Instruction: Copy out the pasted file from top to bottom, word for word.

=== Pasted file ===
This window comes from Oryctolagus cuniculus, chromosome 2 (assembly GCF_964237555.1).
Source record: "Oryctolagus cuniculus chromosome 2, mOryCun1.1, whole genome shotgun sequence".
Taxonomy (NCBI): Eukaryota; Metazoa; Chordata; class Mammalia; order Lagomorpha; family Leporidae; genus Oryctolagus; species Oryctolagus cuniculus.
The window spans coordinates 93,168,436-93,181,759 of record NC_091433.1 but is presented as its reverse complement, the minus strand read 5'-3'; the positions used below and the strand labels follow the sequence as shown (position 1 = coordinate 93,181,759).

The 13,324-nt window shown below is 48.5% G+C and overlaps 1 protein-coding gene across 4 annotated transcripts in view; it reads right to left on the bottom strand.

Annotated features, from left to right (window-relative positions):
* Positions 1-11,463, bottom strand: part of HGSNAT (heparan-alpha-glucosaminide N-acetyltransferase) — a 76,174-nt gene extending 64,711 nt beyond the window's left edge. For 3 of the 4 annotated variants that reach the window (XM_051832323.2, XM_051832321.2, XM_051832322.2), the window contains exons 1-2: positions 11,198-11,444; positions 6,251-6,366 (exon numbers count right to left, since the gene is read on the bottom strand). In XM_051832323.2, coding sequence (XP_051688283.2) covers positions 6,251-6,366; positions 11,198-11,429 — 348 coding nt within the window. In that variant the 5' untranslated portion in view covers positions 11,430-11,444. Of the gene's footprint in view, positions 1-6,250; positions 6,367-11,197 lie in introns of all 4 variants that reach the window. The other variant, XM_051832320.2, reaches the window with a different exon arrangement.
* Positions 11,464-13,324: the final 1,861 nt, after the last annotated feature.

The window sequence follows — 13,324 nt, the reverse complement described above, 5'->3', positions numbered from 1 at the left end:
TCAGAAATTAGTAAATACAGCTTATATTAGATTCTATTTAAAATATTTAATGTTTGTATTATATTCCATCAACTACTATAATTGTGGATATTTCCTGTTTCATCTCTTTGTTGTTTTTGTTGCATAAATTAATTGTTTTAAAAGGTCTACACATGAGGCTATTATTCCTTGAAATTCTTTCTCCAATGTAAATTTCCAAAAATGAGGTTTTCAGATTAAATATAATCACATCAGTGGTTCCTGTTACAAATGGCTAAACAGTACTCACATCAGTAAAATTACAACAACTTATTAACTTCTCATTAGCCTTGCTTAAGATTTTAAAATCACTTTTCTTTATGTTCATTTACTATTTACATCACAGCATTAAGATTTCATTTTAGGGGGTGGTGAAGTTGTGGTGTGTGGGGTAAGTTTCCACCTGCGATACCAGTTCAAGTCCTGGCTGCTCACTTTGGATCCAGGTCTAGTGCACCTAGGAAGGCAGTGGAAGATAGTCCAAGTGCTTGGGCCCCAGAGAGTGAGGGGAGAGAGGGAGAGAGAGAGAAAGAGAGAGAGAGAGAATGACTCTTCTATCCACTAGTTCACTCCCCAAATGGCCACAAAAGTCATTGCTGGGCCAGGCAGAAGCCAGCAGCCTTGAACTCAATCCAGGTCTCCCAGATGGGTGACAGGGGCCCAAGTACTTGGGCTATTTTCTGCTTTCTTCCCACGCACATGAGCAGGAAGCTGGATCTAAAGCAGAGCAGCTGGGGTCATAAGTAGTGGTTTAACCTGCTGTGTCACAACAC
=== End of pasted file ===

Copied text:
This window comes from Oryctolagus cuniculus, chromosome 2 (assembly GCF_964237555.1).
Source record: "Oryctolagus cuniculus chromosome 2, mOryCun1.1, whole genome shotgun sequence".
Taxonomy (NCBI): Eukaryota; Metazoa; Chordata; class Mammalia; order Lagomorpha; family Leporidae; genus Oryctolagus; species Oryctolagus cuniculus.
The window spans coordinates 93,168,436-93,181,759 of record NC_091433.1 but is presented as its reverse complement, the minus strand read 5'-3'; the positions used below and the strand labels follow the sequence as shown (position 1 = coordinate 93,181,759).

The 13,324-nt window shown below is 48.5% G+C and overlaps 1 protein-coding gene across 4 annotated transcripts in view; it reads right to left on the bottom strand.

Annotated features, from left to right (window-relative positions):
* Positions 1-11,463, bottom strand: part of HGSNAT (heparan-alpha-glucosaminide N-acetyltransferase) — a 76,174-nt gene extending 64,711 nt beyond the window's left edge. For 3 of the 4 annotated variants that reach the window (XM_051832323.2, XM_051832321.2, XM_051832322.2), the window contains exons 1-2: positions 11,198-11,444; positions 6,251-6,366 (exon numbers count right to left, since the gene is read on the bottom strand). In XM_051832323.2, coding sequence (XP_051688283.2) covers positions 6,251-6,366; positions 11,198-11,429 — 348 coding nt within the window. In that variant the 5' untranslated portion in view covers positions 11,430-11,444. Of the gene's footprint in view, positions 1-6,250; positions 6,367-11,197 lie in introns of all 4 variants that reach the window. The other variant, XM_051832320.2, reaches the window with a different exon arrangement.
* Positions 11,464-13,324: the final 1,861 nt, after the last annotated feature.

The window sequence follows — 13,324 nt, the reverse complement described above, 5'->3', positions numbered from 1 at the left end:
TCAGAAATTAGTAAATACAGCTTATATTAGATTCTATTTAAAATATTTAATGTTTGTATTATATTCCATCAACTACTATAATTGTGGATATTTCCTGTTTCATCTCTTTGTTGTTTTTGTTGCATAAATTAATTGTTTTAAAAGGTCTACACATGAGGCTATTATTCCTTGAAATTCTTTCTCCAATGTAAATTTCCAAAAATGAGGTTTTCAGATTAAATATAATCACATCAGTGGTTCCTGTTACAAATGGCTAAACAGTACTCACATCAGTAAAATTACAACAACTTATTAACTTCTCATTAGCCTTGCTTAAGATTTTAAAATCACTTTTCTTTATGTTCATTTACTATTTACATCACAGCATTAAGATTTCATTTTAGGGGGTGGTGAAGTTGTGGTGTGTGGGGTAAGTTTCCACCTGCGATACCAGTTCAAGTCCTGGCTGCTCACTTTGGATCCAGGTCTAGTGCACCTAGGAAGGCAGTGGAAGATAGTCCAAGTGCTTGGGCCCCAGAGAGTGAGGGGAGAGAGGGAGAGAGAGAGAAAGAGAGAGAGAGAGAATGACTCTTCTATCCACTAGTTCACTCCCCAAATGGCCACAAAAGTCATTGCTGGGCCAGGCAGAAGCCAGCAGCCTTGAACTCAATCCAGGTCTCCCAGATGGGTGACAGGGGCCCAAGTACTTGGGCTATTTTCTGCTTTCTTCCCACGCACATGAGCAGGAAGCTGGATCTAAAGCAGAGCAGCTGGGGTCATAAGTAGTGGTTTAACCTGCTGTGTCACAACAC